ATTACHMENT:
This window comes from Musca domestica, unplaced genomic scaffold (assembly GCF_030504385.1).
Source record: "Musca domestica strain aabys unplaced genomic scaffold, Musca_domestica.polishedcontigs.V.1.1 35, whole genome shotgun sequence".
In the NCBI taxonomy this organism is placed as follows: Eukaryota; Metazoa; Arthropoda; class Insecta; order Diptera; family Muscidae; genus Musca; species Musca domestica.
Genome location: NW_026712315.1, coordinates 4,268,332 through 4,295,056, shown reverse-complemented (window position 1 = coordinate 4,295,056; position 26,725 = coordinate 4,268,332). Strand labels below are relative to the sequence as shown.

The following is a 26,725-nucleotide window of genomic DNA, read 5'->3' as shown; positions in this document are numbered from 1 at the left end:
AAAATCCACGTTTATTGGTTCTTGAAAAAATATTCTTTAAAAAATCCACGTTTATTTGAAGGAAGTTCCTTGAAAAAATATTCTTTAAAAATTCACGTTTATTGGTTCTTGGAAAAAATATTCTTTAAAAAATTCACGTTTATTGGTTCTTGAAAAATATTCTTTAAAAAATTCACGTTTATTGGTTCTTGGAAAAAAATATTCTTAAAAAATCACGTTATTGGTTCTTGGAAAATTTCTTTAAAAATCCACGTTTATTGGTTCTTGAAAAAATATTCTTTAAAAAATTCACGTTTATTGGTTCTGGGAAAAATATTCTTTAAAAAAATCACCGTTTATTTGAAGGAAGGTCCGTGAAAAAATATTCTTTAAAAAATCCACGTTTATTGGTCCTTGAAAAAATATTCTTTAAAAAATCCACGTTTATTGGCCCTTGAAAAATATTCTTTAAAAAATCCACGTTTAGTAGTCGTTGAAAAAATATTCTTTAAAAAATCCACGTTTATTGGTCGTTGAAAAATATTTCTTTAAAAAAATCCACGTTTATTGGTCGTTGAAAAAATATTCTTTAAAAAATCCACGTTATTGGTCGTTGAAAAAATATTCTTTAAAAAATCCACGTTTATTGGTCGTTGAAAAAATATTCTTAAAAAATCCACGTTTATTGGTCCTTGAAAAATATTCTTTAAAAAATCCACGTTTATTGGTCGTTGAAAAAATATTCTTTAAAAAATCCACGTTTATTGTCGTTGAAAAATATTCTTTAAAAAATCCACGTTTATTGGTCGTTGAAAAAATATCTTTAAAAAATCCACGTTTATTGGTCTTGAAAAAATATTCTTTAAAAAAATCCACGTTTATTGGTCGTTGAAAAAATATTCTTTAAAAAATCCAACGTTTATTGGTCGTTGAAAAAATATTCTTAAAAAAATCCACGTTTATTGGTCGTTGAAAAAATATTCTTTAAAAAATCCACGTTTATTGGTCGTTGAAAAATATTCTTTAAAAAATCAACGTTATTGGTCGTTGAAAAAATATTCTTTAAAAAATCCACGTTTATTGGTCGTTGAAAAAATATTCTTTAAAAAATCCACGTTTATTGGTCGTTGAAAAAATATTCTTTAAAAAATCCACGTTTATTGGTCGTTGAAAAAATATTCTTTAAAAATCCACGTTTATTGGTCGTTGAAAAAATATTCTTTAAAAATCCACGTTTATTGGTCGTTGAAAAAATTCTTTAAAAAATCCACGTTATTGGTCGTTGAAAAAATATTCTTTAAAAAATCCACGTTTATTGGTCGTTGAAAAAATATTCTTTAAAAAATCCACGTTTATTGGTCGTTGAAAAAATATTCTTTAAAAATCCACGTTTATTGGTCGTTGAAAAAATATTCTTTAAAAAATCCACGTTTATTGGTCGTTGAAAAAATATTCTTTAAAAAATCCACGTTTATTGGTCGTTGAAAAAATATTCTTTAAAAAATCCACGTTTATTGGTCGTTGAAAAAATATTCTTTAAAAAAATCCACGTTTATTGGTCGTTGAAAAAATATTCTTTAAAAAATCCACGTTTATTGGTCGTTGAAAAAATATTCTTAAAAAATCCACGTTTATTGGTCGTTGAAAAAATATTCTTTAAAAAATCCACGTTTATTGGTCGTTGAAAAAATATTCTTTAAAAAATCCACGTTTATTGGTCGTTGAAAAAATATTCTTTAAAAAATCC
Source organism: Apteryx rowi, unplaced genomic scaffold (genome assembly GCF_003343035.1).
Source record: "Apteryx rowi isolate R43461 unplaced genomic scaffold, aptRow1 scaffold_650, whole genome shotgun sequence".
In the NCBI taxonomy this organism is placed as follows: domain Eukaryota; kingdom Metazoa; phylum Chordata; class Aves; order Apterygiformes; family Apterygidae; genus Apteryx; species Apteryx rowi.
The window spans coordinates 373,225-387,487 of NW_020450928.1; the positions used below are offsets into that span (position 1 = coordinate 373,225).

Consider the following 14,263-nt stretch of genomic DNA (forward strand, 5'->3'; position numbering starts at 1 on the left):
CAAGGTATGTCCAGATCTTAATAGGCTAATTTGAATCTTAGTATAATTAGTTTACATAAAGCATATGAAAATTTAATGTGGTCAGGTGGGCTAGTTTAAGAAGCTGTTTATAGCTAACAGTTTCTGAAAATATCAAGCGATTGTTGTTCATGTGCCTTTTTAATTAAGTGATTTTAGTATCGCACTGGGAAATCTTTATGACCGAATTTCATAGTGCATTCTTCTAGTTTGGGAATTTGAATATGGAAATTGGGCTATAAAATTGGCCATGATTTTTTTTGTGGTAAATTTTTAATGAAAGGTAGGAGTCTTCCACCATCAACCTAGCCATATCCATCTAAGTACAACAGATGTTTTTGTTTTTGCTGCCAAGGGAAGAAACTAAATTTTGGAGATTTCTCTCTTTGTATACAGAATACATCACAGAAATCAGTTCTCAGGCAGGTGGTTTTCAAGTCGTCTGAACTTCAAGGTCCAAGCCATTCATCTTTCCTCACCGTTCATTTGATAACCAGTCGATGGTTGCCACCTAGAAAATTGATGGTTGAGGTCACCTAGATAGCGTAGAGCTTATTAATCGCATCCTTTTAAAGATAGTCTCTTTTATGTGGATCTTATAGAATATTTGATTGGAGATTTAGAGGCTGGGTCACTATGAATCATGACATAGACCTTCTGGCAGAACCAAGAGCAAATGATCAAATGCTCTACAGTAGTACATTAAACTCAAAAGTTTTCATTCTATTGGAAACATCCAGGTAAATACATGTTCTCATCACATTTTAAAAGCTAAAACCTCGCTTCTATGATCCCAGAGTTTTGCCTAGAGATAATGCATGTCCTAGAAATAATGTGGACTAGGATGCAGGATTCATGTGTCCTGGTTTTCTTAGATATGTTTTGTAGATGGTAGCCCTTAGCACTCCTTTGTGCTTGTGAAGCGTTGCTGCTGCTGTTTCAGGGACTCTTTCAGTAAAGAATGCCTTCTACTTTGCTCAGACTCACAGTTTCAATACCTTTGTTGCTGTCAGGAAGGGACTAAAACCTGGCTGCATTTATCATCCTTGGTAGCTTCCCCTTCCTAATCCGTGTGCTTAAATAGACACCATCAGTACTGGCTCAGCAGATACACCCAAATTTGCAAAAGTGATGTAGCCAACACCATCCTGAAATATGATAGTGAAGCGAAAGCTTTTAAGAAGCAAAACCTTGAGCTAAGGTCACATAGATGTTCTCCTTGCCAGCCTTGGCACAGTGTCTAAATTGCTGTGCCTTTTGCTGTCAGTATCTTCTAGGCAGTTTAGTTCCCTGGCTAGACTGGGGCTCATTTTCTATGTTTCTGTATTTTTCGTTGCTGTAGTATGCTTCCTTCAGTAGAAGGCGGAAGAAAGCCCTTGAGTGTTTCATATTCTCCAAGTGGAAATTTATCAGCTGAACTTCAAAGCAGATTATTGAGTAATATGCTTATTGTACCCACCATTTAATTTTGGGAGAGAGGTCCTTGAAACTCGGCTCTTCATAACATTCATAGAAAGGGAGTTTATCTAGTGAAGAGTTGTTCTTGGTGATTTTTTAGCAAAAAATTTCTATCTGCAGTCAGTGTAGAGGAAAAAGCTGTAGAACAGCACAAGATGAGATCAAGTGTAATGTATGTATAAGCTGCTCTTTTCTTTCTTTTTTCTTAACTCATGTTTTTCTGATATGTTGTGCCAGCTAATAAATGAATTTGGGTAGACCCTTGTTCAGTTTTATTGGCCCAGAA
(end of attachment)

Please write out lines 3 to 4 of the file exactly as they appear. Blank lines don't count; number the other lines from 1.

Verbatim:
In the NCBI taxonomy this organism is placed as follows: Eukaryota; Metazoa; Arthropoda; class Insecta; order Diptera; family Muscidae; genus Musca; species Musca domestica.
Genome location: NW_026712315.1, coordinates 4,268,332 through 4,295,056, shown reverse-complemented (window position 1 = coordinate 4,295,056; position 26,725 = coordinate 4,268,332). Strand labels below are relative to the sequence as shown.